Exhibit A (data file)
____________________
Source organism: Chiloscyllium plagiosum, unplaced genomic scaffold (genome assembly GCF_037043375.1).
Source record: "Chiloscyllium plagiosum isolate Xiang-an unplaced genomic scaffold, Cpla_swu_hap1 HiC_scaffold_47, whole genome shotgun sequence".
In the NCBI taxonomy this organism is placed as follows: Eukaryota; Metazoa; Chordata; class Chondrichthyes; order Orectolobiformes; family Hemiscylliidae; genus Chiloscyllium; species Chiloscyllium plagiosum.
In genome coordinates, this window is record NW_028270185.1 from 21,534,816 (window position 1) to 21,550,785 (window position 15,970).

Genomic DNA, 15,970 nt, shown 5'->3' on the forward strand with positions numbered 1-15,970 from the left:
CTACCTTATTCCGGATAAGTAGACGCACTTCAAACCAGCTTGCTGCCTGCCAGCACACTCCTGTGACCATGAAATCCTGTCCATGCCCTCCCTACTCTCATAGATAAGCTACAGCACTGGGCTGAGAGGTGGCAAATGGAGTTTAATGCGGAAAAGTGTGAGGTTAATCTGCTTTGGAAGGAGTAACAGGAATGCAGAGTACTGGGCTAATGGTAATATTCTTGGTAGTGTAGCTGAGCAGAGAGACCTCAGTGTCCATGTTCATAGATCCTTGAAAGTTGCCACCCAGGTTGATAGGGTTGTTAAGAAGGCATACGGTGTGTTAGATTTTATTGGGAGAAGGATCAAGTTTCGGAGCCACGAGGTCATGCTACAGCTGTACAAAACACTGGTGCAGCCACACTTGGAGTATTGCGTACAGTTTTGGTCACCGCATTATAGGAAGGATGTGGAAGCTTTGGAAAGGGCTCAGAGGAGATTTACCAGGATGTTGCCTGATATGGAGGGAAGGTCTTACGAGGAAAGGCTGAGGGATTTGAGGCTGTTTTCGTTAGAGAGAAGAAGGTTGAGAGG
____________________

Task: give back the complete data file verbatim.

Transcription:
Source organism: Chiloscyllium plagiosum, unplaced genomic scaffold (genome assembly GCF_037043375.1).
Source record: "Chiloscyllium plagiosum isolate Xiang-an unplaced genomic scaffold, Cpla_swu_hap1 HiC_scaffold_47, whole genome shotgun sequence".
In the NCBI taxonomy this organism is placed as follows: Eukaryota; Metazoa; Chordata; class Chondrichthyes; order Orectolobiformes; family Hemiscylliidae; genus Chiloscyllium; species Chiloscyllium plagiosum.
In genome coordinates, this window is record NW_028270185.1 from 21,534,816 (window position 1) to 21,550,785 (window position 15,970).

Genomic DNA, 15,970 nt, shown 5'->3' on the forward strand with positions numbered 1-15,970 from the left:
CTACCTTATTCCGGATAAGTAGACGCACTTCAAACCAGCTTGCTGCCTGCCAGCACACTCCTGTGACCATGAAATCCTGTCCATGCCCTCCCTACTCTCATAGATAAGCTACAGCACTGGGCTGAGAGGTGGCAAATGGAGTTTAATGCGGAAAAGTGTGAGGTTAATCTGCTTTGGAAGGAGTAACAGGAATGCAGAGTACTGGGCTAATGGTAATATTCTTGGTAGTGTAGCTGAGCAGAGAGACCTCAGTGTCCATGTTCATAGATCCTTGAAAGTTGCCACCCAGGTTGATAGGGTTGTTAAGAAGGCATACGGTGTGTTAGATTTTATTGGGAGAAGGATCAAGTTTCGGAGCCACGAGGTCATGCTACAGCTGTACAAAACACTGGTGCAGCCACACTTGGAGTATTGCGTACAGTTTTGGTCACCGCATTATAGGAAGGATGTGGAAGCTTTGGAAAGGGCTCAGAGGAGATTTACCAGGATGTTGCCTGATATGGAGGGAAGGTCTTACGAGGAAAGGCTGAGGGATTTGAGGCTGTTTTCGTTAGAGAGAAGAAGGTTGAGAGG